Why Subsidies Are Bad for Wages

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As a case from 18th century Britain shows, subsidizing the working poor with entitlements makes it all but impossible for them to work their way out of poverty

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In 1793 Britain was at war with France. War crippled the flow of agricultural products to England from Europe and this, combined with a poor harvest, forced skyward the price of food -- bread in particular. To ward off food riots, the magistrates of the small Berkshire village of Speen agreed to supplement the wages of day laborers, scaling the subsidy to the price of bread. The higher bread prices climbed, the greater the subsidy. 

The so-called "Speenhamland" laws, wildly popular at first, were quickly adopted throughout the south of England. But there were problems. Among the most serious of these was that wealthy land owners had no incentive to raise wages. Indeed, under the Speenhamland scheme, wages dropped ever lower as subsidies, paid by taxpayers, grew ever higher. Eventually, some landowners were paying next to no wages, transforming farm workers from independent agents to wards of the state.

"In the long run, the result was ghastly," wrote political philosopher and economist Karl Polanyi, in his 1944 classic  The Great Transformation .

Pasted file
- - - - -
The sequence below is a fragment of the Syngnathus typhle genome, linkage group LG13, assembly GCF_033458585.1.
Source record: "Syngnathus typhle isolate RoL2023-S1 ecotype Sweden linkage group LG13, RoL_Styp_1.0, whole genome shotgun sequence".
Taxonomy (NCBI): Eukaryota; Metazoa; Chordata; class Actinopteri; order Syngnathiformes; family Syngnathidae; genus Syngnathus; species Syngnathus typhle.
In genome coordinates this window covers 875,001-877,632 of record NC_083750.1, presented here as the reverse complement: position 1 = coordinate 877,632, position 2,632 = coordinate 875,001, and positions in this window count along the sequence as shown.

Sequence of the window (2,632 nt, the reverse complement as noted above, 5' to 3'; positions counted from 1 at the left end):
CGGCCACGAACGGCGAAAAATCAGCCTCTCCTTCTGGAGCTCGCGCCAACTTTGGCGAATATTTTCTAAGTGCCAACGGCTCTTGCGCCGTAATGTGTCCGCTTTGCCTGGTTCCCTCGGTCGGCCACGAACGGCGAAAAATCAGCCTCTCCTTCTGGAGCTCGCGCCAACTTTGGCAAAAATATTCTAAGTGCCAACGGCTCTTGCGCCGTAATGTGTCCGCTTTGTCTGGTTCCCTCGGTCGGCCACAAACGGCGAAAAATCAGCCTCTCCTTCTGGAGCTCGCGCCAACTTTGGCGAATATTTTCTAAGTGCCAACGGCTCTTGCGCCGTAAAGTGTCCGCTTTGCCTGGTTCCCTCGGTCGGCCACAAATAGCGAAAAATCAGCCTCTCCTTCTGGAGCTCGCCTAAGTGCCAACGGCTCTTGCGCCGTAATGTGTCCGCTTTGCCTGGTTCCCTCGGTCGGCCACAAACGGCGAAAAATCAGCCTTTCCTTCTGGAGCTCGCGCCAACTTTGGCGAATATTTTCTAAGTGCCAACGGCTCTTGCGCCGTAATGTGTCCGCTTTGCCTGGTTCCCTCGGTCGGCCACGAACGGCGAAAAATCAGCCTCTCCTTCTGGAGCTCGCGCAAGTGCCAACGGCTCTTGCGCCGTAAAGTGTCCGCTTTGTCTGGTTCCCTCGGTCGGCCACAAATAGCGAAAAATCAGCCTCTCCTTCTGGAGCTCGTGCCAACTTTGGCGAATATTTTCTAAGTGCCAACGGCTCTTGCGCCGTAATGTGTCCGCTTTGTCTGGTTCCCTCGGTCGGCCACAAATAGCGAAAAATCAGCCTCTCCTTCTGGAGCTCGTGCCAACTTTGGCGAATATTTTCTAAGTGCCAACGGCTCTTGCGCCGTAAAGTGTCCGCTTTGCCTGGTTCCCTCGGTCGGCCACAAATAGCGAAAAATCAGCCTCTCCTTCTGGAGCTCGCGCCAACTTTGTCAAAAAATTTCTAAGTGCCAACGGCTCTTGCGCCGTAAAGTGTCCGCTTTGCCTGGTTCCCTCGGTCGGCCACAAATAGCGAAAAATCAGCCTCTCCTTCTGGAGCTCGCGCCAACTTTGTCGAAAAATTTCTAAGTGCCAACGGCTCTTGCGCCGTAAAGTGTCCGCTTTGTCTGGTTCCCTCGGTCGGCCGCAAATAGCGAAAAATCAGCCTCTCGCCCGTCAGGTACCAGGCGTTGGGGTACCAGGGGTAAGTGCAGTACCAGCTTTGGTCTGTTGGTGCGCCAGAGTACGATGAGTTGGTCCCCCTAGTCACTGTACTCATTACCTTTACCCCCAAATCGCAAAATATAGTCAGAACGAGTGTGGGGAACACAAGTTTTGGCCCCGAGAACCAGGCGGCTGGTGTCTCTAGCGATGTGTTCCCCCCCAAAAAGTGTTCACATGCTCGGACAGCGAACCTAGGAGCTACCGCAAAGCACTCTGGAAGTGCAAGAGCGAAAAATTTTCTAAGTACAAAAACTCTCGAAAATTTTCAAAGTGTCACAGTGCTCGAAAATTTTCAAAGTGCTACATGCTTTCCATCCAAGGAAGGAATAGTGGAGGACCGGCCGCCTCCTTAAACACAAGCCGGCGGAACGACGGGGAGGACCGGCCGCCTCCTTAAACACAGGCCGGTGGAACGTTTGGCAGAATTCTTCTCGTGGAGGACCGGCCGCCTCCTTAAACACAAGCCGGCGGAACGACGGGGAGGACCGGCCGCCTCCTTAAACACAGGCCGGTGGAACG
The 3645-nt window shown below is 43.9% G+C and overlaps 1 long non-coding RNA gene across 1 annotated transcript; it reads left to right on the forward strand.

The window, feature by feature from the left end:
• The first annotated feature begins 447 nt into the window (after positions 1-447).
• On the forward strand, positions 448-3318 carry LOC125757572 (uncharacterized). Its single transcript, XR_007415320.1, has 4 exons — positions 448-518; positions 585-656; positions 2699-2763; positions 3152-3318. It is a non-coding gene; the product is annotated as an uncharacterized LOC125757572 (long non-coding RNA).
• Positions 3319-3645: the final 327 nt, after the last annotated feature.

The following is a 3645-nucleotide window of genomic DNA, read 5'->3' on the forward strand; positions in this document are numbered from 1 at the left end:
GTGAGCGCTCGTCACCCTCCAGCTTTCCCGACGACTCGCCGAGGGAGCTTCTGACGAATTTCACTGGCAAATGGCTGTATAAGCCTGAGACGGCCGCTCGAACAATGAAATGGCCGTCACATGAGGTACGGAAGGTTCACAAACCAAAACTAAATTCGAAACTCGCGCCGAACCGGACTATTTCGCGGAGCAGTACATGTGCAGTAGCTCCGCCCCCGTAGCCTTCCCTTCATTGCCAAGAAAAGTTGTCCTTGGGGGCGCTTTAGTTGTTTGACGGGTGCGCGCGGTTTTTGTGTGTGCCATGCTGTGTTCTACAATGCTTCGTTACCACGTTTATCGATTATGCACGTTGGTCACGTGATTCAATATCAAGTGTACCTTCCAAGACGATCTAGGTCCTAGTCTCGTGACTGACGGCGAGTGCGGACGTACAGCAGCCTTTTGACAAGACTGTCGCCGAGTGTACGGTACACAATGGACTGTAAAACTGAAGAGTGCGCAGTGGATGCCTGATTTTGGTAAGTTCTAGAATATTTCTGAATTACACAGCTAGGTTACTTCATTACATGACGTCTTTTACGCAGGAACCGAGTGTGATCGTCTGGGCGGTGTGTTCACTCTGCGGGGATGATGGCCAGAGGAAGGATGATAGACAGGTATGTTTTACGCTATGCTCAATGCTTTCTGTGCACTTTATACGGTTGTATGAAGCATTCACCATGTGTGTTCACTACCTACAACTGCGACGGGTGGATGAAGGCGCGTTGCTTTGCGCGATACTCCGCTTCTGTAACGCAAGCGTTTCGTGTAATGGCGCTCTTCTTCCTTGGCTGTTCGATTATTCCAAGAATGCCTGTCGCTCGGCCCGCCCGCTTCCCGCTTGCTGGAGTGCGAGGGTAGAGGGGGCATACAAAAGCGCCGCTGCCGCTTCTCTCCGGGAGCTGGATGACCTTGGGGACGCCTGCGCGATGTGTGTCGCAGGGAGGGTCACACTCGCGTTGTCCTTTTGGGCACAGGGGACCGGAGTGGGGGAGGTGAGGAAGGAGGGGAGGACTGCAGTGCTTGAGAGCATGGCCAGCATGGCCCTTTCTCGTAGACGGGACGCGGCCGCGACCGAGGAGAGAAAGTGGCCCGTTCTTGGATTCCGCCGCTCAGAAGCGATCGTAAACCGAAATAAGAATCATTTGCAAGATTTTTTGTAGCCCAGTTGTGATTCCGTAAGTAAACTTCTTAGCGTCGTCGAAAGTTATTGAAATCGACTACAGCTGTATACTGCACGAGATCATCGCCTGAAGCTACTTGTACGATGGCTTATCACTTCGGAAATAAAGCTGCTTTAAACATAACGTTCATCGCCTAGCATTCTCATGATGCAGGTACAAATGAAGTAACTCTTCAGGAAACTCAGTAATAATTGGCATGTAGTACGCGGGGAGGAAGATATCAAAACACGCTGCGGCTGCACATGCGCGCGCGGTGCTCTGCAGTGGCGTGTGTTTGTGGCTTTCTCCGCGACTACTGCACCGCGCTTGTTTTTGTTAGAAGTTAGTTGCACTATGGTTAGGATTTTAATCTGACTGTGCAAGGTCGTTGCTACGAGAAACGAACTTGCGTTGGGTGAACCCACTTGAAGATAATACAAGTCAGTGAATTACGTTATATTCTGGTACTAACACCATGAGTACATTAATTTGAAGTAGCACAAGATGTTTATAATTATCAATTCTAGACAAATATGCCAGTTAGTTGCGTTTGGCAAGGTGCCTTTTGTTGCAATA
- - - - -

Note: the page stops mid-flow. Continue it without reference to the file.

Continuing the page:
The Speenhamland fiasco has great resonance today. Wages for most of us have been stagnant for years: one in four Americans is earning less in real terms than did minimum wage earners in 1968. Like the farm workers of Speen, American low wage workers are subsidized: with food stamps, housing, health and child care and other supports. But while in Speen the land owners paid their fair share of taxes, many of their modern day counterparts do not.  

The outcome of the Speenhamland law, Polanyi wrote, "was merely the pauperization of the masses, who almost lost their human shape in the process." In essence they became ghosts, dependent on government largess to feed their families. They had no control over their lives, and no motive to work harder -- or better. Subsidizing the working poor with entitlements, rather than passing legislation that guarantees a living wage, makes it all but impossible for them to work their way out of poverty. The good people of Speen recognized that, and repealed the law in 1832. Maybe it's time we too took a hard look at the entitlements propping up not the low wage workers, but the industries that employ them.  

I look forward to your thoughts.

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Ellen Ruppel Shell is the co-director of the Graduate Program in Science Journalism at Boston University. She is the author of Cheap: The High Cost of Discount Culture.

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